We recently published our first print issue, which was well-received. In fact, it was invited to exhibit at the first African Art Book Fair at the Dak’Art Biennale in Senegal. It was a challenging and time consuming process, but the whole team learned a lot. The best part is that we were able to create and distribute our print issue to five continents with less than $100 spent on the project.
We did this by:
- Recruiting talented design students who were looking to expand their portfolios to include magazine spreads.
- Using a pay-per-issue print service like Blurb, so we didn’t have to order in volume or handle delivery.
- Using creative commons like Flickr for stunning high quality non-copyrighted images.
If you are unable to recruit designers, I would advise purchasing template bundles from sites like Creative Market or Themeforest and modifying them to suit your aesthetic. Adobe InDesign is quite easy to learn and YouTube is a great resource.
In under two months, my team with little experience in print publishing, pulled together a beautifully designed 60-page print issue on a shoe-string budget. This is an example of the importance of having a flexible and committed team that is willing to take risks and accept new challenges.
As we look to the future, Ayiba would like to continue building on our original series. We have had a lot of success with our Afropolitan Diary, Start-up Stories, and Becoming series. We believe this is because they focus on personal narratives.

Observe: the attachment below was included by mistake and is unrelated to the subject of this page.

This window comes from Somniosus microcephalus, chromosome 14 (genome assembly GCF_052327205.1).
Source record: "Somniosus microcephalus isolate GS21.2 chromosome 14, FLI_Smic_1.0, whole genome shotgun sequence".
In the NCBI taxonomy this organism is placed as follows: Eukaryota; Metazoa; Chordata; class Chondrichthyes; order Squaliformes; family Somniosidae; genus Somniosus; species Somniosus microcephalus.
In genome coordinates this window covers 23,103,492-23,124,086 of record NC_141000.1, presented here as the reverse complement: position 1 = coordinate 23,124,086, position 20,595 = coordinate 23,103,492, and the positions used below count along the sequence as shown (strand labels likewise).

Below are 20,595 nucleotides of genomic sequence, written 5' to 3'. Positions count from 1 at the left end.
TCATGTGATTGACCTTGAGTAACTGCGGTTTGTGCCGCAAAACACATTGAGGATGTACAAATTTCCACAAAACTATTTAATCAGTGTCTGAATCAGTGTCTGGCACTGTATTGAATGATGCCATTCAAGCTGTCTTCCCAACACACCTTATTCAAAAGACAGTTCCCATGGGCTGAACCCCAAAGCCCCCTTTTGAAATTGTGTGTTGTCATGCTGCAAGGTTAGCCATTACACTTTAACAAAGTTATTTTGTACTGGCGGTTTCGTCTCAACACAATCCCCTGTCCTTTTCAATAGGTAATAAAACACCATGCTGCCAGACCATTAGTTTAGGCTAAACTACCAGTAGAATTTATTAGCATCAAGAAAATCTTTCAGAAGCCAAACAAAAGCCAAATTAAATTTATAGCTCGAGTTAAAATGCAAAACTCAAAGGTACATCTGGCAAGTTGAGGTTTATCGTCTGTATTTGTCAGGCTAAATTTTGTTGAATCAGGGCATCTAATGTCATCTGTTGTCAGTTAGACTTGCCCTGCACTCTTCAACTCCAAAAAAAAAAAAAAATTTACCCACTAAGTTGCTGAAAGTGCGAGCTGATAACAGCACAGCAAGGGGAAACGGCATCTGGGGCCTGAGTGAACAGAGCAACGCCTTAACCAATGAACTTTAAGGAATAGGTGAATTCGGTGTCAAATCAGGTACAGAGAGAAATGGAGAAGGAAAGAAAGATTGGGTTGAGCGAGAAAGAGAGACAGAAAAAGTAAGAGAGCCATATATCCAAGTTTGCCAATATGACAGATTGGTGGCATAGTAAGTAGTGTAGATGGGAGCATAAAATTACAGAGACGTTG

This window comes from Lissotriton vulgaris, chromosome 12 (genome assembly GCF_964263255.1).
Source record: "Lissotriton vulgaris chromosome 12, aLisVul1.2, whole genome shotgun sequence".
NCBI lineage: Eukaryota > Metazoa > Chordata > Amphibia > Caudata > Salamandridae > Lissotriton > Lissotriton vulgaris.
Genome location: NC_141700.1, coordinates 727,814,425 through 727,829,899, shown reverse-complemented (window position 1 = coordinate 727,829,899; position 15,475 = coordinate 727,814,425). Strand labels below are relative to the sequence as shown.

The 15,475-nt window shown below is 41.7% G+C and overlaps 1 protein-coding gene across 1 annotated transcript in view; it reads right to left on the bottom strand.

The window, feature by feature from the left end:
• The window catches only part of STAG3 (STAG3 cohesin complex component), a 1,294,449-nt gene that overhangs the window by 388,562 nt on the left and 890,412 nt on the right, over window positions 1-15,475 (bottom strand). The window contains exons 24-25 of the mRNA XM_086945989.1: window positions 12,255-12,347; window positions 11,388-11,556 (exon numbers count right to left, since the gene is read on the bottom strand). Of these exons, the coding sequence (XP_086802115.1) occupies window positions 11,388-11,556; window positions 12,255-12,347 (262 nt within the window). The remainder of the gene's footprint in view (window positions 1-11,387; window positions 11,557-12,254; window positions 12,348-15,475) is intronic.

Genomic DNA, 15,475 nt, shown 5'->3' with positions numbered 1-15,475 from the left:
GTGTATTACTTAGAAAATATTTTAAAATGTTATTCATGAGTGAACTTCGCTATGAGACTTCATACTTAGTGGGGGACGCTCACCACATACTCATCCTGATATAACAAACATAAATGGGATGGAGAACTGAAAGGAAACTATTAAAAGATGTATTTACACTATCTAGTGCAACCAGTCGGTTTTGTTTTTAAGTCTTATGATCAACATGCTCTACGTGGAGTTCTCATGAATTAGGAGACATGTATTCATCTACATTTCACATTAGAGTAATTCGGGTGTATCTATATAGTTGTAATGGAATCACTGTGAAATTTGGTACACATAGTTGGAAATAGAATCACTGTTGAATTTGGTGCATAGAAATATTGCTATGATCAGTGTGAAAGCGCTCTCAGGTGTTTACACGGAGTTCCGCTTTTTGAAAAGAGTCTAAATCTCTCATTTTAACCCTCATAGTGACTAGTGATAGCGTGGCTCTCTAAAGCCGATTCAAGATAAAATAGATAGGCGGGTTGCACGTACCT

Most recently, we interviewed Fadumo Dayib, the first female presidential candidate for Somalia, for our Becoming Series. By telling this one individual story, we were able to more eloquently and profoundly highlight larger social and cultural issues in Somalia than we could have with a hard-hitting op-ed, for example.
Going forward, we would like to build on our nuanced storytelling and diversify the mediums we use to create these stories. In the coming year, we plan to build new partnerships that will make creating video posts a possibility.
Ayiba was started with a team of two and funds from an Indiegogo campaign that raised exactly $1,090. Today, we have a team of eight spread across three continents and are seen by organizations like the Financial Times and Seedstars World as an outlet that connects them to artistic and entrepreneurial talent in Africa and its Diaspora.
My point is don’t let insufficient finances be an excuse for not starting a business or fulfilling your life’s work. It only takes hard work, perseverance and a little creativity to build something from what is seemingly nothing.